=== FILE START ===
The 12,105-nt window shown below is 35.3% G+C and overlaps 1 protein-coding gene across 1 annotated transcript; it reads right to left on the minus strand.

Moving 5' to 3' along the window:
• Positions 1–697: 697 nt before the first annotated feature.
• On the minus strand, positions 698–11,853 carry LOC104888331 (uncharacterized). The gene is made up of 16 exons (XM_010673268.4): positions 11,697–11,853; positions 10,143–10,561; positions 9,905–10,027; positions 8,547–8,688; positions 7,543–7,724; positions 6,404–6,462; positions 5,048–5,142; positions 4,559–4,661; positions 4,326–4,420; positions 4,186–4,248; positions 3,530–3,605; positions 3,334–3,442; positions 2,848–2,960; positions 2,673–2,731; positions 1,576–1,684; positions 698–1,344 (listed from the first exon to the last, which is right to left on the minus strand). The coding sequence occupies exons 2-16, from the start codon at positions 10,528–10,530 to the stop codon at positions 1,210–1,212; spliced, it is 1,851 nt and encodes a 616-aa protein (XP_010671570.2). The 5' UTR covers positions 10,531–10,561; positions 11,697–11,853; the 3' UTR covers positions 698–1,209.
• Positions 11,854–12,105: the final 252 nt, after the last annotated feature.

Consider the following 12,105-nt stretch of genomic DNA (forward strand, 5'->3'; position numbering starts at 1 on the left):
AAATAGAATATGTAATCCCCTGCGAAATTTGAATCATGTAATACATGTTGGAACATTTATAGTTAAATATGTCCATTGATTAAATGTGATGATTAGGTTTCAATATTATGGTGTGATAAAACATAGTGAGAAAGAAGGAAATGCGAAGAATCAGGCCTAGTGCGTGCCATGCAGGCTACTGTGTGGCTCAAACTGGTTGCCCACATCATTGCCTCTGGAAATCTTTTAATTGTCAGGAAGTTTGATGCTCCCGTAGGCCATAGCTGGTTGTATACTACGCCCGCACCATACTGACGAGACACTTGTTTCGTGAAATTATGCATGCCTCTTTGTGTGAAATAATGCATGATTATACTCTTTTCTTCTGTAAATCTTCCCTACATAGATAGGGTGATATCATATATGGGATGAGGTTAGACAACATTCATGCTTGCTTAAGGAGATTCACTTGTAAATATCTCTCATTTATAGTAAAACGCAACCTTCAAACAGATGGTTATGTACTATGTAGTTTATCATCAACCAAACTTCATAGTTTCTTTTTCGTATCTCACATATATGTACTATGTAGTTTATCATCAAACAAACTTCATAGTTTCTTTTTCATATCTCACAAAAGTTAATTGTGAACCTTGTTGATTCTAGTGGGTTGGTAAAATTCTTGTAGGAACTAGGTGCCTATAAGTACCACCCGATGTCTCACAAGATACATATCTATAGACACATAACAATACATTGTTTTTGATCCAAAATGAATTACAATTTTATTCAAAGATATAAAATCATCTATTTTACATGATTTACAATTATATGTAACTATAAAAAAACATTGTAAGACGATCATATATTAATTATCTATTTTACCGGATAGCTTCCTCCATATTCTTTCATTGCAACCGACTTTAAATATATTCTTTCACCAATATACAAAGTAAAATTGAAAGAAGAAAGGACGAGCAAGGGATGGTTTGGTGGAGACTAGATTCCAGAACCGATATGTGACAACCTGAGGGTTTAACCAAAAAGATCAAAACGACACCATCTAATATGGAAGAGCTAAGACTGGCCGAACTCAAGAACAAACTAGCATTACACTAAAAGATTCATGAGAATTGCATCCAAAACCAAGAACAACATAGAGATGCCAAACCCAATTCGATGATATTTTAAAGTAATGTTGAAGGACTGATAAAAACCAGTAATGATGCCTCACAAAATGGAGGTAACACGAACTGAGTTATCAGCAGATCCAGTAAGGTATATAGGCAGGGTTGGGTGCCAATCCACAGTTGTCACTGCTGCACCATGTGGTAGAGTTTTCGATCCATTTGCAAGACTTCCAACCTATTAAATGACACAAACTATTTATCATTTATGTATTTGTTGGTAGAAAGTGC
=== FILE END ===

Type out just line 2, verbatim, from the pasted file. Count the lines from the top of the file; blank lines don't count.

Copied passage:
Moving 5' to 3' along the window: